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The announcement of a new, non-destructive method of deriving stem cells from embryos raised hopes that the Bush administration would lift restrictions on federal funding for human embryonic stem-cell (hEsc) research. The new process takes one or two cells from a blastocyst in a similar method as in-vitro fertilization checks for genetic abnormalities and then grows the cells into theoretically perpetual stem-cell lines. This eliminates the need for the destruction of the embryo and arguable removes the moral objection to funding the process:
Now a team at Advanced Cell Technology - a private company - has found that it is possible to create human stem cells using one or two cells from an early embryo, without doing any damage to the embryo.
In theory, the technique could be used to create both a baby and a set of immortal stem cells unique to that baby that might be used decades later to cure the baby - now adult - of diseases such as Parkinson’s or heart disease.
Much more likely, however, is that it will be used as a research technique to advance stem-cell science.
The technique is similar to pre-implantation genetic diagnosis (PGD) where one or two cells are detached from a blastocyst - a very early embryo, created in the case by in-vitro fertilisation - and tested to see if it carries a genetic mutation.
Undoubtedly, this puts a much different light on hEsc research. In fact, it might force hEsc researchers to adopt this method regardless of the existence of federal funding, as any destruction of embryos will be demonstratedly unnecessary. In that sense, the new technique removes a cloud that has hovered over this science since its inception.
Will it be enough to allow for federal funding of hEsc? Politically speaking, I'd say yes. The primary objection to funding hEsc has been the destruction of human embryos. If that stops, then most of the current objections vanish. Certainly the science has other deep ethical issues, including the questions of cloning humans for medical purposes and ownership of the cells and cell lines. None of these, however, have been cited as a reason to block hEsc funding, and the same dilemmas exist for adult and placental stem-cell research anyway.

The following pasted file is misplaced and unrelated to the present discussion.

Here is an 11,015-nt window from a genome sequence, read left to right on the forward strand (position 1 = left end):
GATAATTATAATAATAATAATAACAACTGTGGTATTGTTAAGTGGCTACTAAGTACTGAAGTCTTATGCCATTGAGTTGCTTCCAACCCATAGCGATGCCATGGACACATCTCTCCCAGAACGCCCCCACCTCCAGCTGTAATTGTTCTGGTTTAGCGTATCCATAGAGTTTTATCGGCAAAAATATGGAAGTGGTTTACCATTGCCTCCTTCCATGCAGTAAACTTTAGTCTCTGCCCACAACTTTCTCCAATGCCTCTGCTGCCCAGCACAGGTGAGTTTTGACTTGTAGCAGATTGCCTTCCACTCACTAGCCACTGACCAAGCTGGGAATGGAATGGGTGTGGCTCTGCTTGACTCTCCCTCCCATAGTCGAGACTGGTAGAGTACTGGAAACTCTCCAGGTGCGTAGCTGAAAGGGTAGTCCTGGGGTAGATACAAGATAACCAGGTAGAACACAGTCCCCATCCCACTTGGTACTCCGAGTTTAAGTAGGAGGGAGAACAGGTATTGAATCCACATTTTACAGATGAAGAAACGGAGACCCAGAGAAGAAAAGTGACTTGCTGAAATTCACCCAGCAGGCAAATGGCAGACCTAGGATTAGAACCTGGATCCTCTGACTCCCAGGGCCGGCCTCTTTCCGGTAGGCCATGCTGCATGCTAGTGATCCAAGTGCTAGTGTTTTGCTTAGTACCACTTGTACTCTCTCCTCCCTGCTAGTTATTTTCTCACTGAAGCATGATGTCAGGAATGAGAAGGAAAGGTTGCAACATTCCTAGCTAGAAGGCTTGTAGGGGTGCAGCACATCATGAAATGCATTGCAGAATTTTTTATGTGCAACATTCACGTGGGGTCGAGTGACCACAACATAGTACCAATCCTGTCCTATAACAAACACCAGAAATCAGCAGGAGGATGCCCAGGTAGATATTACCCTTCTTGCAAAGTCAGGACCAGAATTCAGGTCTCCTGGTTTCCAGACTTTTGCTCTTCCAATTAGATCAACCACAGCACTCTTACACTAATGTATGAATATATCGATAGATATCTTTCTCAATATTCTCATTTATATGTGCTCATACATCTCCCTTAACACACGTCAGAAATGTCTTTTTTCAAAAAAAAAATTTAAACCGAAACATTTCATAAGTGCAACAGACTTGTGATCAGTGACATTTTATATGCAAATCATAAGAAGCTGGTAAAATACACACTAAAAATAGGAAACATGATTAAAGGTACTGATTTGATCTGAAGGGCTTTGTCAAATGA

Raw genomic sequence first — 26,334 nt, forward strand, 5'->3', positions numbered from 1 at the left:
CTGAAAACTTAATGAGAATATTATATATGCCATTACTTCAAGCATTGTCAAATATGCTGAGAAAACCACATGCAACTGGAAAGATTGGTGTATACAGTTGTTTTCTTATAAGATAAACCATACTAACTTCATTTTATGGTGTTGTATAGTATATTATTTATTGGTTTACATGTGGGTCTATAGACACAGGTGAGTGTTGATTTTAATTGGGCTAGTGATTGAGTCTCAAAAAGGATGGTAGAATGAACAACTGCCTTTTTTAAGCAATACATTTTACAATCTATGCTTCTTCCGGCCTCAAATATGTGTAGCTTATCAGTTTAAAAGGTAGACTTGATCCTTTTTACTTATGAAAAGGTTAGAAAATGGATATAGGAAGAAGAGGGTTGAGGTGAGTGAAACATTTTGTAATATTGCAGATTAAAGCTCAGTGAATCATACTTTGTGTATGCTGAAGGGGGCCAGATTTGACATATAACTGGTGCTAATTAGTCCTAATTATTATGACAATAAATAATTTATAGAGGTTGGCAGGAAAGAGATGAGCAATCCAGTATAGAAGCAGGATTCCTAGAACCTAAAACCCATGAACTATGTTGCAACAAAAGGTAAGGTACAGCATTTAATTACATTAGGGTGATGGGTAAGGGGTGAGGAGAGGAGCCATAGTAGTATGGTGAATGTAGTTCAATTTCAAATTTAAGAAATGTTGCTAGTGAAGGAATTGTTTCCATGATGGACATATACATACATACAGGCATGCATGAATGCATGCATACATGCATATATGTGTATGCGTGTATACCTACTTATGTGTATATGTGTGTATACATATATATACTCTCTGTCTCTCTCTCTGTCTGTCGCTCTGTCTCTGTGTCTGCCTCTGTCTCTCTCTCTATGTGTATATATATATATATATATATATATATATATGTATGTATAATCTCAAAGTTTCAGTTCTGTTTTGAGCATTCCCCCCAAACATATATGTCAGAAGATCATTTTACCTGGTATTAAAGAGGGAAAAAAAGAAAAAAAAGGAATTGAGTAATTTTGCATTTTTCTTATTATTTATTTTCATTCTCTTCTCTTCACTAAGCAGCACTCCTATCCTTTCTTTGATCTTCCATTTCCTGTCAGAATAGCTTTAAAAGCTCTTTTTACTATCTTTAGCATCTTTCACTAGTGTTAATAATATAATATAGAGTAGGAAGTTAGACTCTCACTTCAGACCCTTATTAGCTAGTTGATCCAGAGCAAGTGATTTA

There are other problems with hEsc research and federal funding. The hEsc efforts have come up empty for the most part; the adult and placental pursuits have resulted in actual therapies and better-controlled processes. One of the reasons why hEsc researchers pressed for federal funding (and repeatedly mischaracterized the lack of such as a "ban" on research) is precisely because the science has shown no practical reward to this point. Private funding has gone towards the sciences that have delivered more tangible victories, resulting in a market decision that marginalizes hEsc.
The question of federal funding for hEsc is one that applies to most federal funding, and that is market distortion. Will federal dollars skew the research market to the point where scientists spend disproportionate resources on less-promising processes, further delaying medical advances rather than promoting them? Market forces can produce short-sighted perspectives, but I'd trust the market over the decisions of a handful of bureaucrats and political appointees about the potential of various directions in medical research.
However, I expect that these questions will not hold back the advocates of hEsc and the claims of miracle cures that privately-funded hEsc research has failed to produce. With the main ethical argument neutered (and with full recognition of the blessings of the new procedure), Congress and the Bush administration will probably rush to provide funds for hEsc research along these lines.
UPDATE: Hugh Hewitt is right about this being a victory for anti-hEsc forces. Without the economic pressure to find a non-destructive method to develop embryonic stem cells, how much longer would we have waited for this breakthrough? Would it have ever come?Sphere It View blog reactions
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» Maybe Stem Cell Research isn’t so controversial. from Blog From the Underground
They seem to have discovered a way to get these cells without killing the embryo. In fact the process seems to be so similar to what is done already in genetic screening that its amazing that it hasn’t been done already. This may seem cynical, bu... [Read More]
Tracked on August 24, 2006 10:30 PM
» More Embryonic Stem Cell Science from the "They Don’t Get It" Files. Why It Won't Fly. from Webloggin
We are lead to believe that there is no longer any reason to oppose this research on a moral ethical basis. But that suggestion intentionally ignores the very real moral and ethical questions surrounding preimplantation genetic diagnosis (PGD) even in ... [Read More]
Tracked on August 29, 2006 2:59 PM
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